SOUTHEND Hospital could start offering private treatment in a bid to shore up its finances, it has emerged.

Trust bosses made the suggestion after hearing there were overspends of £12.3million in 2013/14 and a £4.8million financial black hole in the current annual budget.

The hospital is also facing difficulties making cuts and paying creditors on time.

NHS hospitals can now carry out private care for patients, provided it is strictly kept separate from NHS work. However, Southend has yet to take advantage of this.

Alan Tobias, hospital chairman, said: “There is the issue of private practice income and there are a lot of private practice incentives.

“There are restrictions, but we could look to try to deliver services and make sure this is properly under consideration.

“It does not interfere with NHS delivery, but we are not making use of it at the moment.”

Trust bosses, who need to save £45million over five years, were only able to make £9million out of a planned £10.2million cuts last year.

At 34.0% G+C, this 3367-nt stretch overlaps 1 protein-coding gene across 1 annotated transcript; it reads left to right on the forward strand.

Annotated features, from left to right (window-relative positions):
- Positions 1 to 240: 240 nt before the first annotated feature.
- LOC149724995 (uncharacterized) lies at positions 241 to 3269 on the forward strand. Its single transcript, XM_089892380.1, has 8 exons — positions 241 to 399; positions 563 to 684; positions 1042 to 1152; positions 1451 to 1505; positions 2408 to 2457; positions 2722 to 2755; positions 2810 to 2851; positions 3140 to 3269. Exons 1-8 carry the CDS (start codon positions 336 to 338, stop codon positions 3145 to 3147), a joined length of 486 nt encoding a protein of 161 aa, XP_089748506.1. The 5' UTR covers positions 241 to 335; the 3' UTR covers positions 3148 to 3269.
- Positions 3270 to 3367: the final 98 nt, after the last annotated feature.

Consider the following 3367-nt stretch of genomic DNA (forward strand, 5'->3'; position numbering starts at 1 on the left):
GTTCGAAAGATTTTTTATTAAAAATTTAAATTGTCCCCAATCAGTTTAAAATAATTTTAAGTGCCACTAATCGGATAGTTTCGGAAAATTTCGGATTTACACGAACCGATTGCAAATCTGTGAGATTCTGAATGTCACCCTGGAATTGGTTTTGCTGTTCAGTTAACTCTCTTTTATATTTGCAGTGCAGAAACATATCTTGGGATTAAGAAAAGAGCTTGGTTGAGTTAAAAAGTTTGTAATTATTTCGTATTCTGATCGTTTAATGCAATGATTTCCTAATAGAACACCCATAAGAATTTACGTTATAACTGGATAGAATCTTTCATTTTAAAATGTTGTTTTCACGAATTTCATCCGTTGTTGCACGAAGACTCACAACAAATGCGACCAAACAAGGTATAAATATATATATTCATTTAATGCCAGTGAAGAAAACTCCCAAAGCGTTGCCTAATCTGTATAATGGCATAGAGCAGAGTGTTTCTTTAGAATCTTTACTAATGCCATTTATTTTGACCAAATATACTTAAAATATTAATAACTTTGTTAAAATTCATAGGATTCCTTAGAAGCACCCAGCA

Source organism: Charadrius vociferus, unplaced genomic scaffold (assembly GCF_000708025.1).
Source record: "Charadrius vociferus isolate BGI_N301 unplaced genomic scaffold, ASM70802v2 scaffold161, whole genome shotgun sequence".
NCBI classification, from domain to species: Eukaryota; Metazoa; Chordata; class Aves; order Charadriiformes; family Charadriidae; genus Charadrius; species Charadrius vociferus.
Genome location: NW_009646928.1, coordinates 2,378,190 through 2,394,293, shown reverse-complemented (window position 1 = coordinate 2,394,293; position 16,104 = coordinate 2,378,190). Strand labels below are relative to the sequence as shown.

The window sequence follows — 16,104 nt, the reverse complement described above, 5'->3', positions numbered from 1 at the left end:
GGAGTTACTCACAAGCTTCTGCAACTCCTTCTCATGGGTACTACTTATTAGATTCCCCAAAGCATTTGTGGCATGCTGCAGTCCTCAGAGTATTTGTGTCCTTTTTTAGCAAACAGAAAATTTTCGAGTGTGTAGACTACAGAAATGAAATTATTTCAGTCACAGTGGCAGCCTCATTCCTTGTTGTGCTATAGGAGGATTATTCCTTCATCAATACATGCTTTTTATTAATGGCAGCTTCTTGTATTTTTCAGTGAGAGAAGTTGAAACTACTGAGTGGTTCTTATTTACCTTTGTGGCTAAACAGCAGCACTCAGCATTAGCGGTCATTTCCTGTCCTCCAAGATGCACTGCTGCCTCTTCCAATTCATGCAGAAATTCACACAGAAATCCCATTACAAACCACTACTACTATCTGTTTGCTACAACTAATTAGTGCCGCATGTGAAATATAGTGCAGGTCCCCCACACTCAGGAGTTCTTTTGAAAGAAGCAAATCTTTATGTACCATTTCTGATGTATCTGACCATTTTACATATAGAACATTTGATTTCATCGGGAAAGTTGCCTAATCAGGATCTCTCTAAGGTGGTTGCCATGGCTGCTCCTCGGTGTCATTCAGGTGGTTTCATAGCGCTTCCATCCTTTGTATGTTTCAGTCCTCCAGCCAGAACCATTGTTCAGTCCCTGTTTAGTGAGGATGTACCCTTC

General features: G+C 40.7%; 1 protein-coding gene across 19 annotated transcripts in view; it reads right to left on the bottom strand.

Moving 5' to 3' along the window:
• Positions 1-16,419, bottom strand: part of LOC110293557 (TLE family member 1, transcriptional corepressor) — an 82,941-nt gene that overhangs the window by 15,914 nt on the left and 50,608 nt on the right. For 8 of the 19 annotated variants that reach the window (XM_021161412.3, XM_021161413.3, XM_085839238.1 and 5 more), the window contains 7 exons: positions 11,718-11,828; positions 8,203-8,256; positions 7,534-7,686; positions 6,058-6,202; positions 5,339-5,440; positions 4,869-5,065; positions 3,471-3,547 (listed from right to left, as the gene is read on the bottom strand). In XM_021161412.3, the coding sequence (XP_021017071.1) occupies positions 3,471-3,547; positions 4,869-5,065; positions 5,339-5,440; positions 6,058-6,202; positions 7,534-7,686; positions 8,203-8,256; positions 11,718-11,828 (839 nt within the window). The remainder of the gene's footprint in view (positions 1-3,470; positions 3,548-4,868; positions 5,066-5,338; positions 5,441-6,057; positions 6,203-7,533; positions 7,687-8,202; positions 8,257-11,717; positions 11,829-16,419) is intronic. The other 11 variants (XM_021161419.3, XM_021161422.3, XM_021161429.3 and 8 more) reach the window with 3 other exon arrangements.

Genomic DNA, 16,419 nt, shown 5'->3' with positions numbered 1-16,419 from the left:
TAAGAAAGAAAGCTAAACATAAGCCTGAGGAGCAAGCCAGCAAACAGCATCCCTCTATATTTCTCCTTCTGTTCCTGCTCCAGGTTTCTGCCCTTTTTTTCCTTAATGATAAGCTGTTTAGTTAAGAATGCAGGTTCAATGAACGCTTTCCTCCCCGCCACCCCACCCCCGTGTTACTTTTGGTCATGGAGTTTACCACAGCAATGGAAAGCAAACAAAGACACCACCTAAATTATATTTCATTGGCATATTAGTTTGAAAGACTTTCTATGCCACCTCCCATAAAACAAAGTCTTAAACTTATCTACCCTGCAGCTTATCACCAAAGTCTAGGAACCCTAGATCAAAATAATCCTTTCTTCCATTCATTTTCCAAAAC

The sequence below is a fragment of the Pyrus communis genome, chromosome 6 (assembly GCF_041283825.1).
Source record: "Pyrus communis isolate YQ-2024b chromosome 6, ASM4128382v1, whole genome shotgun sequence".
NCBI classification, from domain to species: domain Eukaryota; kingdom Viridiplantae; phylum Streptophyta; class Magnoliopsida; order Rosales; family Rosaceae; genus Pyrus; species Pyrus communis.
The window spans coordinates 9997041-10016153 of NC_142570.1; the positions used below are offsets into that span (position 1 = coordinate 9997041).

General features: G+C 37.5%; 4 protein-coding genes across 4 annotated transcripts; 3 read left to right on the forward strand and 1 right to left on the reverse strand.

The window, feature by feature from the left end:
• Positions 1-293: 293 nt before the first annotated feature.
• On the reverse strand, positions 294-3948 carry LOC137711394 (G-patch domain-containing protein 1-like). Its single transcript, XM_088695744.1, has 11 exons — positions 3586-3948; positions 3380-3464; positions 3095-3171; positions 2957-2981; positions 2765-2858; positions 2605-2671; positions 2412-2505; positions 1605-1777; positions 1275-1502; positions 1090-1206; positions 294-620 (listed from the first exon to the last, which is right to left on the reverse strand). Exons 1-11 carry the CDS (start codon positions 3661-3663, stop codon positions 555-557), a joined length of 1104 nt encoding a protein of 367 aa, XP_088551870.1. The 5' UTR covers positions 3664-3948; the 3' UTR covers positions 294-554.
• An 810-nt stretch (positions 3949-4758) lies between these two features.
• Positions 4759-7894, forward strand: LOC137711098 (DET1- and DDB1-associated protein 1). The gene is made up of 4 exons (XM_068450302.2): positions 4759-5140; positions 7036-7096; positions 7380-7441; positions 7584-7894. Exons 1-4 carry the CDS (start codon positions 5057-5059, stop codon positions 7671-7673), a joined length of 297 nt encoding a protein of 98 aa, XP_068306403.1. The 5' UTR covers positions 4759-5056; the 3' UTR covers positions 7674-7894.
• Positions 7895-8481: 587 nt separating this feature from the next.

The hospital’s board of directors heard at the end of the last financial year in March the trust was in deficit by £981,000.

It is having urgent talks with Southend and Castle Point Clinical Commissioning Groups over a funding shortfall for the current year of £4.8million.

The lack of cash means it is often taking around 60 days to pay medical and utility companies for services provided.

James O’Sullivan, finance director, who gave a financial update to the board said: “The issue of income from private practice is something we need to pick up on.”

A trust spokeswoman said no further details could be given on the plans.

She said: “At this stage, this was just an expression of interest by the board in exploring the possibility of gaining a further income from private work.

“No plans have yet been drawn up or assessed for viability.”

However, talk of privatisation has concerned Southend Keep the NHS Public.

Secretary Norman Traub said: “Under the 2012 Health and Social Care Bill an NHS Foundation Trust is entitled to draw up to 50 per cent of its revenue from private practice.

“This is a big concern if Southend is going to go down this line, as if I am a wealthy person from here, or another country where the health service is not as good, I will be able to come to Southend which will encourage wealthy patients to use it.

“So you and I who are on the NHS will go to the bottom, because we are not paying.”

In 2010-11 private practice patients treated within NHS hospitals in England generated a total income of £428million.